All About Probes
All oscilloscope probes are rated by bandwidth capability. Bandwidth is the point on an Amplitude versus Frequency curve, where the amplitude drops to less than 3 dB (70.7%) of its beginning low frequency amplitude.
Probe input capacitance is measured at the tip of the probe, using a BNC adapter ground sleeve. Many factors, such as short cable lengths, and higher attenuation ratios (10x & 100x) will provide low tip capacitance. A low input capacitance will reduce circuit loading, improve pulse amplitude measurements, and minimize rise time measurement errors. A quality 10x probe has 15 pF input capacitance or less.
Risetime is the time required for the leading edge of a pulse to rise 10% to 90% of its final value. Risetime is related to bandwidth by the following equation:
Most probes have an attenuation factor of 1x, 10x or 100x. A 10x probe has a total resistance of 9 meg ohms. When added to the 1 meg ohm resistance of the scope, the probe tip will have a 10 meg ohm resistance to ground.
Aberrations are deviations from the final top level of a step function. They are usually on the leading edge of a step function, and measured within the first 30 nanoseconds. Probe aberrations should be within the following limits.
This specification basically states, that any aberration will not exceed +3% or -3% of final value or 5% peak to peak total aberrations.
Ground Lead Effect
A ground lead that is too long or is too high in inductance can cause ringing and may affect the quality of the signal being displayed. To reduce ringing in high frequency testing, use the shortest possible ground lead, and a probe with low input capacitance. Probe Master offers 3", 6" and 12" ground leads. Also available is a BNC adapter (PM4952BA) and a High Frequency Ground (PM4983HG).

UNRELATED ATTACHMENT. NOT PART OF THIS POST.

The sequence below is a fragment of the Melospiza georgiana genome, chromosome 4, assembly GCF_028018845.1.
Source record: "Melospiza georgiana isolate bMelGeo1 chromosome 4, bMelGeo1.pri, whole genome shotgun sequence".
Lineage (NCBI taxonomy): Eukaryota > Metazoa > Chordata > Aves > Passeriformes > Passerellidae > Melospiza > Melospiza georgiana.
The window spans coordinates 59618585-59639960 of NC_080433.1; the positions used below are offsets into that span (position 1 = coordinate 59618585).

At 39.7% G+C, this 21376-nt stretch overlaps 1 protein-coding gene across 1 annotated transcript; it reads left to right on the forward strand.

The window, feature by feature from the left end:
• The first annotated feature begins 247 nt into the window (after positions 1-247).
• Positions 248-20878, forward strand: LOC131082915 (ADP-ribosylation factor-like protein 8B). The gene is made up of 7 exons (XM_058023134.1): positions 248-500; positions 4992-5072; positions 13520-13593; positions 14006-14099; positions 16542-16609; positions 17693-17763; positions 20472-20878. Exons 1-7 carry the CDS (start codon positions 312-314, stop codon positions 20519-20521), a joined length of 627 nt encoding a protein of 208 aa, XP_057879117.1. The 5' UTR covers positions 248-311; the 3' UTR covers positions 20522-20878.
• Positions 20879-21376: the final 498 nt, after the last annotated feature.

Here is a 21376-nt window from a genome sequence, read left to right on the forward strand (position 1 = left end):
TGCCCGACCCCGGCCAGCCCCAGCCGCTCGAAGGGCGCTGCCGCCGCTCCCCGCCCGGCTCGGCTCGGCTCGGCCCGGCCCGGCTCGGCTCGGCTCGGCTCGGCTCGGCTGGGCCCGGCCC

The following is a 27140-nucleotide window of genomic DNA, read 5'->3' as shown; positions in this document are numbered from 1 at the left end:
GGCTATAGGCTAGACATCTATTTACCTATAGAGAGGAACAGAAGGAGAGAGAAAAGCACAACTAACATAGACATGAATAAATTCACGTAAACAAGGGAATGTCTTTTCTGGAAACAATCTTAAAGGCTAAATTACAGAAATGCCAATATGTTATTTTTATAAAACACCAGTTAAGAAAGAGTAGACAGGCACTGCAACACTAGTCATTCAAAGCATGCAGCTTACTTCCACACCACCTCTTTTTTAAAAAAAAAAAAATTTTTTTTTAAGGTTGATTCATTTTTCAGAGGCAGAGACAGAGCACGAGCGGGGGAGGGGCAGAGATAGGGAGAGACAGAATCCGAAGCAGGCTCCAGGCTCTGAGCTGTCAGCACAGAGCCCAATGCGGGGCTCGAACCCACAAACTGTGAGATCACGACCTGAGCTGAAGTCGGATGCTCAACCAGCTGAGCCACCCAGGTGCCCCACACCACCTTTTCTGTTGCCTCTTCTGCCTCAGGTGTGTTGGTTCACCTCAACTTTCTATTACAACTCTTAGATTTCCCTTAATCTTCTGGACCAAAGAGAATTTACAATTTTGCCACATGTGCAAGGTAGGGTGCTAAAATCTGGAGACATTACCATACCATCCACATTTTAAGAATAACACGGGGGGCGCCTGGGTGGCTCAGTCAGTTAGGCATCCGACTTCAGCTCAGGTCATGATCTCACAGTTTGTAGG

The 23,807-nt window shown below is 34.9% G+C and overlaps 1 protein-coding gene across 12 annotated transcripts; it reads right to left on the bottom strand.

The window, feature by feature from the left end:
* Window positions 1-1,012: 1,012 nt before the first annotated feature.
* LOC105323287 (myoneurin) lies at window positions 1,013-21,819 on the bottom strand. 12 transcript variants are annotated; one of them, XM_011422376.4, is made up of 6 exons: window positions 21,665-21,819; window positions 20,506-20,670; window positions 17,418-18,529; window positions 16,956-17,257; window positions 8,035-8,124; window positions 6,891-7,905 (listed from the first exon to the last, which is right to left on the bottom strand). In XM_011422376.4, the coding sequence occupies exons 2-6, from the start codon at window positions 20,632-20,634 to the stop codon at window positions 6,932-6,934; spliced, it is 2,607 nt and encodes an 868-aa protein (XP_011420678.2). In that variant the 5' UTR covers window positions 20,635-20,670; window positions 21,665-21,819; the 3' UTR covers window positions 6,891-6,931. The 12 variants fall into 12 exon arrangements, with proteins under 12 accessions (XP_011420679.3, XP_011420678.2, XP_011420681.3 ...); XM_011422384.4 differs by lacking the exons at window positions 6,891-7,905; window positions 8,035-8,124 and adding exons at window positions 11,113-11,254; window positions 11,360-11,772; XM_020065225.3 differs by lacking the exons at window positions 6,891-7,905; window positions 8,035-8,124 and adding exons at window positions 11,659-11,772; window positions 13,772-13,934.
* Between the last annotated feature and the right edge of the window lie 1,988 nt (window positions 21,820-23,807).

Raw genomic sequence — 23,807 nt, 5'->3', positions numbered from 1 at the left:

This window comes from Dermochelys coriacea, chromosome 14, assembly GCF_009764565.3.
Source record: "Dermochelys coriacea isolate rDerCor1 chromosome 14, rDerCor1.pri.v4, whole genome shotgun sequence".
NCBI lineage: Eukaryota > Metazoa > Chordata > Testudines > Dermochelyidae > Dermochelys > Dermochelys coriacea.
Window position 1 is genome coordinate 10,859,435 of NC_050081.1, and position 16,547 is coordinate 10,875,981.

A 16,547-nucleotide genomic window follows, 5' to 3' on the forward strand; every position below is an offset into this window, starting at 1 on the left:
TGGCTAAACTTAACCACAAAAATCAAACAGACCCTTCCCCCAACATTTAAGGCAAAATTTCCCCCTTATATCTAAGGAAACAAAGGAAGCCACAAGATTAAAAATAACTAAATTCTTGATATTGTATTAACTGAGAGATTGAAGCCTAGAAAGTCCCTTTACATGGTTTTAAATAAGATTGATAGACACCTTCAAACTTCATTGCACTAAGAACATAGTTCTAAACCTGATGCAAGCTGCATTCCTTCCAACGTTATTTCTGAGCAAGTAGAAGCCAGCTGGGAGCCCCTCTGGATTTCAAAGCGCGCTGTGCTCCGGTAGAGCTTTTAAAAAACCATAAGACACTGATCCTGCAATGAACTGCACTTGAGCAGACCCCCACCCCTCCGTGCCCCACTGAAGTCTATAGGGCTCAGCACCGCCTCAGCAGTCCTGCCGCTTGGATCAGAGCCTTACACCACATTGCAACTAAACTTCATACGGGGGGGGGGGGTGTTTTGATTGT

Probe Compensation (Low Frequency)
A common oversight in making scope measurements, is forgetting to compensate the probe. Every probe should be low frequency compensated when attached to a scope for the first time. If not, distorted wave shapes may be observed on the scope display. The low frequency compensation procedure is as follows:
- Connect the probe tip to the scope calibrator. Most scopes provide a 1KHz square wave calibrator output.
- Switch the channel input coupling to DC.
- Turn on the scope and set the Volts/Div. switch to provide about four divisions of display.
- Set the sweep rate to 1m Sec./Div.
- Use the alignment trimmer tool to turn compensation adjustment until the tops and bottoms of the square wave are flat.
|Compensated||Over Compensated||Under Compensated|
|1 ms / div||1 ms / div||1 ms / div|